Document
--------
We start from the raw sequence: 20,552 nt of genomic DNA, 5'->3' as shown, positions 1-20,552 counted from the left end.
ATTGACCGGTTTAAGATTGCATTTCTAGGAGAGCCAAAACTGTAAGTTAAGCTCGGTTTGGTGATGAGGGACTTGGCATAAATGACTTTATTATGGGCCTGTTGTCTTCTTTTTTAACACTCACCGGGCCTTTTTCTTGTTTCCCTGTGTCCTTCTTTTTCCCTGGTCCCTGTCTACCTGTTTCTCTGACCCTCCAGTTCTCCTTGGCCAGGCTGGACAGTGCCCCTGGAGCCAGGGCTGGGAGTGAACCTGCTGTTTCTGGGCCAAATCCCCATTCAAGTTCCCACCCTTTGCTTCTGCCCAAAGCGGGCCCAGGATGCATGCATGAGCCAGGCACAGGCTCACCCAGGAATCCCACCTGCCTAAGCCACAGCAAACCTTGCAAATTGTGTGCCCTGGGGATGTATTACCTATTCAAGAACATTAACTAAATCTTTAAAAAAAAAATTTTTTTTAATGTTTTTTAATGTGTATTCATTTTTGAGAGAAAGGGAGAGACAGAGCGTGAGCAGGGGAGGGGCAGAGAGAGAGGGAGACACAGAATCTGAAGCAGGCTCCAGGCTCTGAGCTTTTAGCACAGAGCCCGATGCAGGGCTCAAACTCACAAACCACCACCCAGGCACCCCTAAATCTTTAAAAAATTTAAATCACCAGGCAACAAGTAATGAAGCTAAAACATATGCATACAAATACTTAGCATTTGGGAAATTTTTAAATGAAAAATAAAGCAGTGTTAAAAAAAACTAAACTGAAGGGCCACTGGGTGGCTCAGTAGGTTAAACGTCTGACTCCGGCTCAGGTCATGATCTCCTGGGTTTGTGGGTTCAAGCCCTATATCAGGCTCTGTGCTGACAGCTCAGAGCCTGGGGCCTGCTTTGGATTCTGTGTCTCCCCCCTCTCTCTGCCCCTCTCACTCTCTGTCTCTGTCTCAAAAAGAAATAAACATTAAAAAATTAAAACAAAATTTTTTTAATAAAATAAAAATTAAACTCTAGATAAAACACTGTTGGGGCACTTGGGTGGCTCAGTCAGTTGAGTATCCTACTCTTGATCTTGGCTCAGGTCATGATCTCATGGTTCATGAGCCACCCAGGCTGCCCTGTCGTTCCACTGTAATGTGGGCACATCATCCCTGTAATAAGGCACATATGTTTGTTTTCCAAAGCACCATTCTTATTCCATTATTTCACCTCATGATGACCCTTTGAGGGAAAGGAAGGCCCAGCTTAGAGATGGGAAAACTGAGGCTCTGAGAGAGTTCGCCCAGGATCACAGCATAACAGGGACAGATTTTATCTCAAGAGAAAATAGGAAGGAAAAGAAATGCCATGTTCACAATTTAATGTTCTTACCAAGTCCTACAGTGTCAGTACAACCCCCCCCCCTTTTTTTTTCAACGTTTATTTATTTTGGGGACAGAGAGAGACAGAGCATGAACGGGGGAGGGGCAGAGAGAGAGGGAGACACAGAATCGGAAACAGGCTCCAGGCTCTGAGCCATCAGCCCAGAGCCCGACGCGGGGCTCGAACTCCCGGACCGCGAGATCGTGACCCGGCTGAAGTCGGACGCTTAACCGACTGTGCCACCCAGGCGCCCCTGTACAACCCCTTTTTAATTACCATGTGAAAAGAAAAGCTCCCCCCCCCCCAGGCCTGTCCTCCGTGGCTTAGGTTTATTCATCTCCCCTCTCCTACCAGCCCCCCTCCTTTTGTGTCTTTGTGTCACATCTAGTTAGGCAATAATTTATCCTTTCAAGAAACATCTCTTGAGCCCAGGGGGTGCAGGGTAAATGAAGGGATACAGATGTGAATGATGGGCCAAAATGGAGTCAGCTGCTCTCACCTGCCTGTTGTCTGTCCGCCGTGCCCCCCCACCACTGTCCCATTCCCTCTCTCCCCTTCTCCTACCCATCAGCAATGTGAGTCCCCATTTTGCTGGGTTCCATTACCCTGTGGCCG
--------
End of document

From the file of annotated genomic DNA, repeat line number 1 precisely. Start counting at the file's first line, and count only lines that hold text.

We start from the raw sequence: 20,552 nt of genomic DNA, 5'->3' as shown, positions 1-20,552 counted from the left end.